How Do You Say Idle No More in Anishinaabemowin?
Perhaps what has hit me the hardest as the Idle No More movement develops, is the reminder that I still can’t answer that question with confidence. Nin-gagwe-nitaa- anishinaabem. I’m trying to learn Ojibwe. I was raised in Ottawa, and my mother was adopted during the Sixties Scoop and raised in a non-Anishinaabe household. My kookum attended Cecilia Jeffrey Indian Residential School in Kenora, and she passed on years before anyone in my family could find her. All of her children were taken from her. Nobody in my immediate family speaks the language fluently. Bangii eta ni-nisidotam. I can understand only a little. I hope that my relations living on and near Obishikokaang hold onto the language. Reconnecting with our extended family is an ongoing, long-term process, and there are many relatives I have yet to meet. Many other Indigenous people can share similar stories on how the Canadian state has implemented strategies to rip apart their families and impede the transmission of language between generations. Residential schooling, adoption, hospitalization. Enfranchisement, marrying out. You hear these words and terms over and over again. These are all strategies of colonization, and they have been very, very effective.
Read to the end– they collect multiple translations.
Free and open source software and ‘the anarchist-libertarian ethic’. I appreciate this simple clarification of some differences between libertarian and anarchist politics.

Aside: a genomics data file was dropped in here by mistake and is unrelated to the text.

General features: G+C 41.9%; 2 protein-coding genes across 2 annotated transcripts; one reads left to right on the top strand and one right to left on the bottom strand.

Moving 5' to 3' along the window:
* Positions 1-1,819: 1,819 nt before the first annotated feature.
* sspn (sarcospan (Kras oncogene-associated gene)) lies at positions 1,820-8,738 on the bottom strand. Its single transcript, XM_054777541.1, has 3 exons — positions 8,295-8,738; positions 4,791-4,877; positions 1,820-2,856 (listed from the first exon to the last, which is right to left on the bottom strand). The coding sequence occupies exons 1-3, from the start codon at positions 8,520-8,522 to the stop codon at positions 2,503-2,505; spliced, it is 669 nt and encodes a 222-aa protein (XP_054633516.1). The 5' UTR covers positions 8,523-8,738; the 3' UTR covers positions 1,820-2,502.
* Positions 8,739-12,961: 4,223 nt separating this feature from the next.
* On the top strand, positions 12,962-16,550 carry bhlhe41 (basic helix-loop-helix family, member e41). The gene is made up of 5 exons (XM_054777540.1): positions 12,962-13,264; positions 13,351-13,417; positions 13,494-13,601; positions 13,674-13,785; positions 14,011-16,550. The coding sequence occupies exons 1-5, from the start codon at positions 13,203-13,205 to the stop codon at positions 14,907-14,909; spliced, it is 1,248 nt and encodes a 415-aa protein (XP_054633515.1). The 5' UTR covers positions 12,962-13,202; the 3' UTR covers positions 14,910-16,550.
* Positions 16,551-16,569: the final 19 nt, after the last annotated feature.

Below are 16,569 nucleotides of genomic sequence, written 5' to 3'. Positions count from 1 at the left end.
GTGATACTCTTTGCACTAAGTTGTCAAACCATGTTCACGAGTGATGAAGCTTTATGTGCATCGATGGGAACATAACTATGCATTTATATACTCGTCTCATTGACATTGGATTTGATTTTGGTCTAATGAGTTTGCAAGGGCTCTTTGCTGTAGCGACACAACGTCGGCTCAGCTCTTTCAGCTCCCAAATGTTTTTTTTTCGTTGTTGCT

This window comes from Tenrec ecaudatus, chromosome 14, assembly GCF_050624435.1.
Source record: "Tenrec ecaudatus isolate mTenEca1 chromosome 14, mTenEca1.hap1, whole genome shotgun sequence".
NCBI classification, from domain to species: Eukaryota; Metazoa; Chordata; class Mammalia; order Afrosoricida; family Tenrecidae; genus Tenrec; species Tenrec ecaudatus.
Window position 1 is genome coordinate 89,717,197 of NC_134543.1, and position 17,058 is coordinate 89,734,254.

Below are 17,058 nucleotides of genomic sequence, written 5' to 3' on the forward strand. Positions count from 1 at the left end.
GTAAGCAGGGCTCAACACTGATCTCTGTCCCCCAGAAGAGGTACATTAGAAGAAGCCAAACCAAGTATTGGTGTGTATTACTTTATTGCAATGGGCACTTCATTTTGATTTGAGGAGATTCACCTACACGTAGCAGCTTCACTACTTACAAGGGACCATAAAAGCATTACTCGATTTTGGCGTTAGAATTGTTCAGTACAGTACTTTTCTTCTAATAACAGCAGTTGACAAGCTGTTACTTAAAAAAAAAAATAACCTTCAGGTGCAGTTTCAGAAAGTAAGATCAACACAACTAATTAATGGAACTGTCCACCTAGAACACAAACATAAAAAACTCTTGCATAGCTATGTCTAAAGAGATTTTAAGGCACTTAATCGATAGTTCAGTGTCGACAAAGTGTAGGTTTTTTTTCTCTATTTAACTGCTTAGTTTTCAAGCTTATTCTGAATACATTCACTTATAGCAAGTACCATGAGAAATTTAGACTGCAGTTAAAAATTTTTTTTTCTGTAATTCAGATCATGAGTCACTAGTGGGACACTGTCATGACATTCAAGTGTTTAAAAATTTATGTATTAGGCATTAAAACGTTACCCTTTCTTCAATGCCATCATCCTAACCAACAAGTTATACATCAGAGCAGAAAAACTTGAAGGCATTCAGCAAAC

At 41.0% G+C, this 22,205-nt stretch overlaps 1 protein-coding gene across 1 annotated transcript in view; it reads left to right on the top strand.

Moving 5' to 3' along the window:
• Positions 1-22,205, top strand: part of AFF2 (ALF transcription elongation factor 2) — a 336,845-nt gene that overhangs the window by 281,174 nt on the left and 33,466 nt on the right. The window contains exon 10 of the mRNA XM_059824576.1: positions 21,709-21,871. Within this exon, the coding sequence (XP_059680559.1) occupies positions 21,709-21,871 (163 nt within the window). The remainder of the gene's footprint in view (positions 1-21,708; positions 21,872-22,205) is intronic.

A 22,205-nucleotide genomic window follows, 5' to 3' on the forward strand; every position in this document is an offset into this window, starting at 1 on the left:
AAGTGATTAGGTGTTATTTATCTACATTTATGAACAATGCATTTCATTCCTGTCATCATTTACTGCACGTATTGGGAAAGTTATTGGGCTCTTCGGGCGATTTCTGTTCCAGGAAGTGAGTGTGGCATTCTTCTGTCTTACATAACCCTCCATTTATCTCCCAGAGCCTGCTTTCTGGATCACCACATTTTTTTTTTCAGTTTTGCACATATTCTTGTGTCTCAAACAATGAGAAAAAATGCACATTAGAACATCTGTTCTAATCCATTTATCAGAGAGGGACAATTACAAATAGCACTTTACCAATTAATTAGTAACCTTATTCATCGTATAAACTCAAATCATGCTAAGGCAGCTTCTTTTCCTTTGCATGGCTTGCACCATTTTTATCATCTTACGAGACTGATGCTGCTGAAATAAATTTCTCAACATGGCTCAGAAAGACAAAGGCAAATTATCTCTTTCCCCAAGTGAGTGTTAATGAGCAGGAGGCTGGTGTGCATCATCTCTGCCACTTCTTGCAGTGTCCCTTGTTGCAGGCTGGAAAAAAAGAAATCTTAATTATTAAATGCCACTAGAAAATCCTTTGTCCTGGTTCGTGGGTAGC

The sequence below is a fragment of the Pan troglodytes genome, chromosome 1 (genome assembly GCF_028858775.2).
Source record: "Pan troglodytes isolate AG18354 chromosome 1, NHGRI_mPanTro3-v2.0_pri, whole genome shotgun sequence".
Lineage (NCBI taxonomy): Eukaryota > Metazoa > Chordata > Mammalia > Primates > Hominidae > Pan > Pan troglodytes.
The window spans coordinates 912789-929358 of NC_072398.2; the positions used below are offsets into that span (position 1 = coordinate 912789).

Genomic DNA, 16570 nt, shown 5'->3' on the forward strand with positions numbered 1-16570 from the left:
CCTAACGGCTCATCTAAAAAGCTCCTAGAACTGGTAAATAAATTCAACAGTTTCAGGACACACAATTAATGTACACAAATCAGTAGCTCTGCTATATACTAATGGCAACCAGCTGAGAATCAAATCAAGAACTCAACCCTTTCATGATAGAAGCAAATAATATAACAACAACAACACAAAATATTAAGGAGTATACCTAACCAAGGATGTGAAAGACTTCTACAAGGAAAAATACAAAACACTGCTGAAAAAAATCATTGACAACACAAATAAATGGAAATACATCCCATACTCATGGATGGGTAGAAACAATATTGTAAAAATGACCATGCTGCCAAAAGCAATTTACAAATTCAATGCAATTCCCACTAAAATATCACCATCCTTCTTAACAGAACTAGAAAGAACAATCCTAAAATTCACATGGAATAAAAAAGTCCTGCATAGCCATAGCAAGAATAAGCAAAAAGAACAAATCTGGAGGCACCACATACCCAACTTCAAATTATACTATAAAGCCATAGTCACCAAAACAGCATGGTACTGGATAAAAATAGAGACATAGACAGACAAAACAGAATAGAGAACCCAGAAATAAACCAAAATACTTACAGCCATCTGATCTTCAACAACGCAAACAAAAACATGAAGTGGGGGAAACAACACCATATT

Decolonization is not a metaphor, Eve Tuck, K. Wayne Yang in Decolonization: Indigeneity, Education & Society.
Decolonization brings about the repatriation of Indigenous land and life; it is not a metaphor for other things we want to do to improve our societies and schools. The easy adoption of decolonizing discourse by educational advocacy and scholarship, evidenced by the increasing number of calls to “decolonize our schools,” or use “decolonizing methods,” or, “decolonize student thinking”, turns decolonization into a metaphor. As important as their goals may be, social justice, critical methodologies, or approaches that decenter settler perspectives have objectives that may be incommensurable with decolonization. Because settler colonialism is built upon an entangled triad structure of settler-native-slave, the decolonial desires of white, nonwhite, immigrant, postcolonial, and oppressed people, can similarly be entangled in resettlement, reoccupation, and reinhabitation that actually further settler colonialism. The metaphorization of decolonization makes possible a set of evasions, or “settler moves to innocence”, that problematically attempt to reconcile settler guilt and complicity, and rescue settler futurity. In this article, we analyze multiple settler moves towards innocence in order to forward “an ethic of incommensurability” that recognizes what is distinct and what is sovereign for project(s) of decolonization in relation to human and civil rights based social justice projects. We also point to unsettling themes within transnational/Third World decolonizations, abolition, and critical space-place pedagogies, which challenge the coalescence of social justice endeavors, making room for more meaningful potential alliances.
Sessions 1 and 2 Readings and Audio. Annie’s reading list from the Anne Braden Program
Digging Into Data, grants for big data research projects, aka “computationally intensive research methods can be used to ask new questions about and gain new insights into our world”. Hmm.
Programming Language Checklist
You appear to believe that:
[ ] “Spooky action at a distance” makes programming more fun